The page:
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Explainer: The Currents Behind the Numbers in Lebanon's Parliamentary Election

April 14, 2022
Emad Chidiac
3 min read

The door for standing as a candidate in the Lebanese parliamentary elections closed in mid-March, with some 1,043 people in the potential running – up by 77 since the last round in 2018. Unlike last time, the vote, which is run in accordance with the proportional law that adopts closed lists, comes after a period of singularly explosive political turmoil: popular protests in 2019, the destruction of the Port of Beirut in 2020, and near-bankruptcy.

Interior Minister Bassam al-Mawlawi then gave a post-candidates registration press conference in which he reported that the number of would-be MPs aged 25 to 35 was 88, and 22 of them were aged over 75. Women accounted for 15 percent of those who registered.

The Lebanese electorate is about 4m people, split across 15 districts. This time the largest number of candidates were registered in Tripoli, Minieh and Danniyeh in north Lebanon, with 118 each, followed by Chouf-Aley in Mount Lebanon with 100 and Akkar in the far north with 84.

The Christian community was well-represented by applicants, with 233 Maronites competing for the 27 seats earmarked for them in parliament. Some 302 people will contest the 27 Sunni seats and 152 for the 27 Shiite seats. The Unitarian Druze sect also has eight allocated seats, being contested by 55 candidates. The deadline for joining party lists expired on Monday, April 4 and 41 people withdrew from candidacies in the run-up.

 

The Dynamics Behind the Numbers

The vote will take place on May 15. Muneer Alrabiee, a Lebanese writer and political analyst, told IranWire some were concerned about perceived attempts by Hezbollah to consolidate its Shia support base. “Through these elections, Hezbollah is seeking to establish a new political geography for Lebanon which will enable the Iran-affiliated party to tighten its grip on the Shiite community.”

The Sunni community’s state of dispersion in Lebanon was significant, Alrabiee said, and a sign of frustration with once-formidable political figures and movements. “The Sunnis, when they believed in [Egyptian pan-Arab president Gamal] Abdel Nasser, were defeated, and [Egyptian] President Anwar Sadat was defeated when he sought normalization with Israel, and the Sunnis were defeated on the Palestinian uprising, and then came the Arab Spring and the Iranian project in the region.” All this disappointment, he said, created the “political banality” now dominating the Sunni political scene.

As for Christians, according to Alrabiee, “everyone is united by a nostalgia for the old political Maroniteness” – but with differing ideas on how to get there. President Michel Aoun and his son-in-law, Minister Gibran Bassil, fear any Christian alliance with Hezbollah, which could "strengthen the political position of Christians, at the expense of relinquishing sovereignty.”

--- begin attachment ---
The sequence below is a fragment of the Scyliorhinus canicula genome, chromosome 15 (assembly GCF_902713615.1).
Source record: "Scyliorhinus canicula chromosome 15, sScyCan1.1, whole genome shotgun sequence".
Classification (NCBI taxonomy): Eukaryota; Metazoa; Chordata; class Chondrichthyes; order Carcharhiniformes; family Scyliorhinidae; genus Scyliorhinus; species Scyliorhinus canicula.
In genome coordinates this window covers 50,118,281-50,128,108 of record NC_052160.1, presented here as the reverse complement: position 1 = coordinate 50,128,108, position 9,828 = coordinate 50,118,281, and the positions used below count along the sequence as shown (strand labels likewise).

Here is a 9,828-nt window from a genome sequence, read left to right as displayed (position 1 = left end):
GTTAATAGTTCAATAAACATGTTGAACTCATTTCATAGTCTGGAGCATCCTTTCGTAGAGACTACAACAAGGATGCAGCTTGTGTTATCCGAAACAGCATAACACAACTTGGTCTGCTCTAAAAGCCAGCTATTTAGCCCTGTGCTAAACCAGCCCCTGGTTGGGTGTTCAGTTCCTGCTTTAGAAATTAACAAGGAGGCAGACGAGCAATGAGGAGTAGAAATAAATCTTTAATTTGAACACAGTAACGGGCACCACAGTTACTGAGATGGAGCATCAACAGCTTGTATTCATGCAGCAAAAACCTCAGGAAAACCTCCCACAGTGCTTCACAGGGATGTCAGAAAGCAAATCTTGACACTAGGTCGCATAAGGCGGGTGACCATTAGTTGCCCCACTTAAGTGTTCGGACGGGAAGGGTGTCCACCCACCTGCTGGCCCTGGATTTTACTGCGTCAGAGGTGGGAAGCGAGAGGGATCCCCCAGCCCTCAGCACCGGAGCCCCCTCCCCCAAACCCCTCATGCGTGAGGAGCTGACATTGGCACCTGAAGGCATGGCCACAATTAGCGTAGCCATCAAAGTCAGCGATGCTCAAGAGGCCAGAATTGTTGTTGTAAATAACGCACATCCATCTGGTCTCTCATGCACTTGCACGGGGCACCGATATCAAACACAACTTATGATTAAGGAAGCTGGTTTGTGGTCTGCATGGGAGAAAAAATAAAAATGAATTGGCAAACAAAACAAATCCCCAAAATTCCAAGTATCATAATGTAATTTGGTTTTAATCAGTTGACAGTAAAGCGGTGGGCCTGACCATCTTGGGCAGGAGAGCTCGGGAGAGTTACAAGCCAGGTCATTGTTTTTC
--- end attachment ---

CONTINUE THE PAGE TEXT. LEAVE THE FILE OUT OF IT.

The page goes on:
Journalist Claims Shiites’ Loyalty to Hezbollah ‘Unconditional’

The Lebanese journalist Faisal Abdel Sater, who is more ideologically aligned to Hezbollah, had a more positive take on the situation. The vacuum created by the resignation of Prime Minister Saad Hariri earlier this year, he said, “created a dispersion in the Sunni community in Lebanon, and sparked the ambition of aspiring Sunni figures who wish to replace him. The Future Movement, Hariri’s political party, is no longer powerful, which may encourage breakthroughs."

The very large number of registrations by potential candidates, he said, were understandable: all eligible citizens have the right to run, and many Lebanese want rid of the current government due to the present economic and political crisis. This desire for change, he said, may well manifest in the polls too.

The comparatively smaller ratio of Shiite candidates, he said, was partly due to the proportional law in Lebanon, which presents voters with a closed list. “When a voter is confronted with Hezbollah’s cohesive lists, which allow them to cast votes in favor of its allies, this may prevent the voter from backing any list so as to confront Hezbollah.

“The reason for Hezbollah’s tight control,” he continued, “is the fact that Hezbollah is seen as a party that has made multiple sacrifices to protect Lebanon from the dangers facing it. Every Shiite household has a martyr or a [war-]wounded member, which has made the Shiite community’s loyalty to Hezbollah unconditional.”

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Explainer: The Currents Behind the Numbers in Lebanon's Parliamentary Election